Fast-forward to 2020, and not much has changed. Though the Covid-19 pandemic is separated from the Spanish flu by over a century of scientific discoveries, there are still plenty of questionable medicinal concoctions and folk remedies floating around. This time, the theme is “boosting” the immune system.

Of the rumours currently circulating on social media, one of the more bizarre is the idea that you can raise your white blood cell count by masturbating more. And as always, nutritional advice abounds. This time, we’re being encouraged to seek out foods rich in antioxidants and vitamin C (back in 1918, the public were told to eat more onions), while pseudoscientists are peddling trendy products such as kombucha and probiotics.

According to one source, cayenne pepper and green tea can provide better protection against Covid-19 than face masks – a bold and highly dubious claim, considering that some face masks reduce your risk of contracting respiratory viruses by a factor of five. (Read more about what evidence exists for the idea that spices can affect your health, and how hot drinks will not protect you from Covid-19).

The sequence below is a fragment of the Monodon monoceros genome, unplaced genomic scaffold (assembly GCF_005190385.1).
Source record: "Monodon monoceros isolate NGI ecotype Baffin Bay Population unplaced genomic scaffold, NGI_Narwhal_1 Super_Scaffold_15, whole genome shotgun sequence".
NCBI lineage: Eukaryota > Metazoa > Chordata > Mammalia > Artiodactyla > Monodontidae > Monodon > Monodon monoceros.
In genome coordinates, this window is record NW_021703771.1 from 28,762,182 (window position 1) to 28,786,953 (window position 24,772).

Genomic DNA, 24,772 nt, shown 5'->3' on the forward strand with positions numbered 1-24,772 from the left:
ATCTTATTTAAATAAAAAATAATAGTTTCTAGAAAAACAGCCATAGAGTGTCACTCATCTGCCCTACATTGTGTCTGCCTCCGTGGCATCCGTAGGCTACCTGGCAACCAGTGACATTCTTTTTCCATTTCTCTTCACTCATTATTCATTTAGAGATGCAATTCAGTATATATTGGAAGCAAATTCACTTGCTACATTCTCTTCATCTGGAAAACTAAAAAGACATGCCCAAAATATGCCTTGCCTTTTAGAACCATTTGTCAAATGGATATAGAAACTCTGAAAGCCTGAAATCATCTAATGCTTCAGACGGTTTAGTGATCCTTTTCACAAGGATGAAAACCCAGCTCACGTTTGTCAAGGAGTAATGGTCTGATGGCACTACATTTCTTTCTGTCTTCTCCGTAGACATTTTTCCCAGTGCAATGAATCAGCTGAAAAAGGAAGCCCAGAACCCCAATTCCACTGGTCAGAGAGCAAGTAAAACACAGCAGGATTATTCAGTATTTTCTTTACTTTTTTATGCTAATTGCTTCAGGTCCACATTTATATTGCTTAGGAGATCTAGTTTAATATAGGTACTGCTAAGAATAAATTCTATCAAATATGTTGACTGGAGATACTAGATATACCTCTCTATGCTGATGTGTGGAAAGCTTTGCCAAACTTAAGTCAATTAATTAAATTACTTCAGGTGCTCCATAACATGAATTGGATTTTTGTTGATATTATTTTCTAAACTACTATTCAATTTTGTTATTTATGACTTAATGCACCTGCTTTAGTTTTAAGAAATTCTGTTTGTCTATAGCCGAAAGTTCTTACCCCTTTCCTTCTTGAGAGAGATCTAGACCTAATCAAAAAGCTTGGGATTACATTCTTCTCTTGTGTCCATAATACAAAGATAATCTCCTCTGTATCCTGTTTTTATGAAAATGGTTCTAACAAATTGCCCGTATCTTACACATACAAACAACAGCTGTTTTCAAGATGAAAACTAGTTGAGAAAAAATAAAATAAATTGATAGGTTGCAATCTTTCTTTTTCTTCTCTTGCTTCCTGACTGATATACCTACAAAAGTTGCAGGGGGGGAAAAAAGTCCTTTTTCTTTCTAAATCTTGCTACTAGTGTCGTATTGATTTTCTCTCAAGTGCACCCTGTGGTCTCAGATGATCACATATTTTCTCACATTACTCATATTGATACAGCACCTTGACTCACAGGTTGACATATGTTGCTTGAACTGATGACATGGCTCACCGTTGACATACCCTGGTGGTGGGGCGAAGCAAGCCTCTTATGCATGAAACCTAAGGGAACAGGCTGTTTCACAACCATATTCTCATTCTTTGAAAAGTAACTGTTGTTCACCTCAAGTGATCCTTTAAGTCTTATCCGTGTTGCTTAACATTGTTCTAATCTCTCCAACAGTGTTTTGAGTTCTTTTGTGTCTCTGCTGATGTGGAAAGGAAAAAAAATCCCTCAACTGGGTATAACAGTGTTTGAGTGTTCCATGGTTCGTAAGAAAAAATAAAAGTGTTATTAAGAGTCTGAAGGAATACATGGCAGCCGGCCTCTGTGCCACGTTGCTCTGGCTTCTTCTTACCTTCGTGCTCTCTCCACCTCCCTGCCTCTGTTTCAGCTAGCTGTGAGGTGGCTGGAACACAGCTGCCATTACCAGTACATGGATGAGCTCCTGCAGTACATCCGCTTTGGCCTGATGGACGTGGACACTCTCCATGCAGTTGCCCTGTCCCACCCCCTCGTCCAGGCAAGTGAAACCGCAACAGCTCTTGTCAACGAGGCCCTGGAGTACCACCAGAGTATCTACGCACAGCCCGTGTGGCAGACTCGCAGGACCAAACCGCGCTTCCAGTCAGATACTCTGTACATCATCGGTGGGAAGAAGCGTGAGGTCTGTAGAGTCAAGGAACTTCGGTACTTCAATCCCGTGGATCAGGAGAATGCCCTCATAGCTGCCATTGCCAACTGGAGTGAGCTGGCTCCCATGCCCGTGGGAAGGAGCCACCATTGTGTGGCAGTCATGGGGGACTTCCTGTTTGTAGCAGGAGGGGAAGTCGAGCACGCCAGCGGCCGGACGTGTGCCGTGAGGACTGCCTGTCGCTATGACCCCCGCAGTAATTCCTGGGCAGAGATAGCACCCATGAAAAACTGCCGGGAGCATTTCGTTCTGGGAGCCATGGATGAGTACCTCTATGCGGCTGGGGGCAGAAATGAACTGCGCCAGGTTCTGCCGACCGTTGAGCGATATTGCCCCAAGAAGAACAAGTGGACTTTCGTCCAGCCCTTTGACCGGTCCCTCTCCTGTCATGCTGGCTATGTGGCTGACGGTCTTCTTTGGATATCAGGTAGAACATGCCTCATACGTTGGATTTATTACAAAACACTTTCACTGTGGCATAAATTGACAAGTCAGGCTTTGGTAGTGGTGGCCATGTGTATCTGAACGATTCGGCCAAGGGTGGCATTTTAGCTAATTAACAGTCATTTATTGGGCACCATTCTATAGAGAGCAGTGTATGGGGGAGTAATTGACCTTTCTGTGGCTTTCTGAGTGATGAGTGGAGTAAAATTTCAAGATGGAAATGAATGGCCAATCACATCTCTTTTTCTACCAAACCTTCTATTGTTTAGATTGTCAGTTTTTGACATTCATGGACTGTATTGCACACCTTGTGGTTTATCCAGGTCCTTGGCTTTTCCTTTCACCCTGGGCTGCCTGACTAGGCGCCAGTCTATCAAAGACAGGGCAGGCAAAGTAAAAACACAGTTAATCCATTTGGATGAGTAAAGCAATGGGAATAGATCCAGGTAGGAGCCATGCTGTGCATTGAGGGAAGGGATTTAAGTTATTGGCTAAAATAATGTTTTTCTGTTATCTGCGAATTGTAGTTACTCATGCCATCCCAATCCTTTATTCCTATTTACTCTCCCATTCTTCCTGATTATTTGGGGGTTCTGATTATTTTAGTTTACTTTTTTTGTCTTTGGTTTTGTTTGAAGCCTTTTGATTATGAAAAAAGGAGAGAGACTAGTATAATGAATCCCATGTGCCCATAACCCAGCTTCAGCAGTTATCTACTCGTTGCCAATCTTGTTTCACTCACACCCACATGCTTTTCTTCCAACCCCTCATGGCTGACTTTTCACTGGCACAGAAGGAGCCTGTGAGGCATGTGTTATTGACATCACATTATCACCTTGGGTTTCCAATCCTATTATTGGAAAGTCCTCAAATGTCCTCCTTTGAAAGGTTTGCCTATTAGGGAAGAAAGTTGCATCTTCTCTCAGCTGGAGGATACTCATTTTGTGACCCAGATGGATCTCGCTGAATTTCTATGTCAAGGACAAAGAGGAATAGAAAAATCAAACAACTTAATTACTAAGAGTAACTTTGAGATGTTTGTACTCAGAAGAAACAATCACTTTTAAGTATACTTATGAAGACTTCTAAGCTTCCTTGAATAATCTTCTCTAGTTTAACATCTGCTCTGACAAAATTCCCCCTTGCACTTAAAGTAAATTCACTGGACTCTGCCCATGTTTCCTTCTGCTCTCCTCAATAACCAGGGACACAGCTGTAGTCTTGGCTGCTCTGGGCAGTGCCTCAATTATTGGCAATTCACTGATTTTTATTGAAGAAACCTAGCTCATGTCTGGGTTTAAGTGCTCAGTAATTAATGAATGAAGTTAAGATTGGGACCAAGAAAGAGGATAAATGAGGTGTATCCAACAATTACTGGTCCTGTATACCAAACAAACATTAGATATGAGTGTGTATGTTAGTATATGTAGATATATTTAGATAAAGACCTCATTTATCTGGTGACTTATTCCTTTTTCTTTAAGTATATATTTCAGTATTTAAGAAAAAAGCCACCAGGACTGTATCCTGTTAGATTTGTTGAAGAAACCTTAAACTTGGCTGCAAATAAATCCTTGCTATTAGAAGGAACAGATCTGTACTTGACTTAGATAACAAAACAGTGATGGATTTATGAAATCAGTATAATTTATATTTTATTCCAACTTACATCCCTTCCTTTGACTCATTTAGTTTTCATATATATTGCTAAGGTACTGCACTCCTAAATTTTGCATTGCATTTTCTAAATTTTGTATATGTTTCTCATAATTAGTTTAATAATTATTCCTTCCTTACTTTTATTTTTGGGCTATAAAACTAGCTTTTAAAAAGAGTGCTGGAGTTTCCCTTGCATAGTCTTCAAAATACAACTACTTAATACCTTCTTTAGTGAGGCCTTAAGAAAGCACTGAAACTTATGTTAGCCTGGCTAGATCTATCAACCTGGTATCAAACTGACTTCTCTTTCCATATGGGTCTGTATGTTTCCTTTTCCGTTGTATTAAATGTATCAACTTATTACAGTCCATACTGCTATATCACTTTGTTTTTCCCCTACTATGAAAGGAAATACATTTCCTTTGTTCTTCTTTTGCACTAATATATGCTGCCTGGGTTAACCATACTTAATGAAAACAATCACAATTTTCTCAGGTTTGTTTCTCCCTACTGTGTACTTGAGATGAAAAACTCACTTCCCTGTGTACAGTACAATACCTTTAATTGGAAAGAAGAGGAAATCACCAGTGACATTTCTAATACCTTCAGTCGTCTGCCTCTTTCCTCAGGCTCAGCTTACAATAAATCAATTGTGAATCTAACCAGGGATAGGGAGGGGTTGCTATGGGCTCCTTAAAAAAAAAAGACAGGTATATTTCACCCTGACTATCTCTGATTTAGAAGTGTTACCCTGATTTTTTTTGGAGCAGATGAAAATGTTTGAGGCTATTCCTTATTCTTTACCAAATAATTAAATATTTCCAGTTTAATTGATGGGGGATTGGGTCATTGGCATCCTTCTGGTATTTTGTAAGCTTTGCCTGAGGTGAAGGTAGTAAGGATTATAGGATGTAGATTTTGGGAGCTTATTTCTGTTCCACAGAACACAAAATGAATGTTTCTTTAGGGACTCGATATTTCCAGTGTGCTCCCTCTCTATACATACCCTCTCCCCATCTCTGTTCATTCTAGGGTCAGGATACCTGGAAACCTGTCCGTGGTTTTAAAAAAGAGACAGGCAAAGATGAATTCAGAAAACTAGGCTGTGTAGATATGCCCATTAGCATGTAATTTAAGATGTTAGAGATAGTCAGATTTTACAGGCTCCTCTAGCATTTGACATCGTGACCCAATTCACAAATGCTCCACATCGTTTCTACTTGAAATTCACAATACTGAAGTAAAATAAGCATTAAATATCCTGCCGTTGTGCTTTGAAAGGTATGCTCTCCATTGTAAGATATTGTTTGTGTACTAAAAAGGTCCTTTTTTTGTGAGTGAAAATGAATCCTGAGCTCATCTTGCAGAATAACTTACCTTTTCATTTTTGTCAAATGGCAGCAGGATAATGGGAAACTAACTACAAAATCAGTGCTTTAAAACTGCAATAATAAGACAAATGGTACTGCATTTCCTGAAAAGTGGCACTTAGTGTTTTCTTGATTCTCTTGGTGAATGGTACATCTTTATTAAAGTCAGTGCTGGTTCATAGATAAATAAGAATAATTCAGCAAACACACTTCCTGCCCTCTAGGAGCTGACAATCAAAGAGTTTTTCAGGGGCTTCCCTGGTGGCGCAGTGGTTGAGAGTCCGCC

There’s no such thing as boosted immunity

Unfortunately, the idea that pills, trendy superfoods or wellness habits can provide a shortcut to a healthy immune system is a myth. In fact, the concept of “boosting” your immune system doesn’t hold any scientific meaning whatsoever.

“There are three different components to immunity,” says Akiko Iwasaki, an immunologist at Yale University. “There’s things like skin, the airways and the mucus membranes that are there to begin with, and they provide a barrier to infection. But once the virus gets past these defences, then you have to induce the ‘innate’ immune response.” This consists of chemicals and cells which can rapidly raise the alert and begin fighting off any intruder.

COVID-19: The immune system can fight back

Melbourne researchers have mapped immune responses from one of Australia's first novel coronavirus (COVID-19) patients, showing the body's ability to fight the virus and recover from the infection.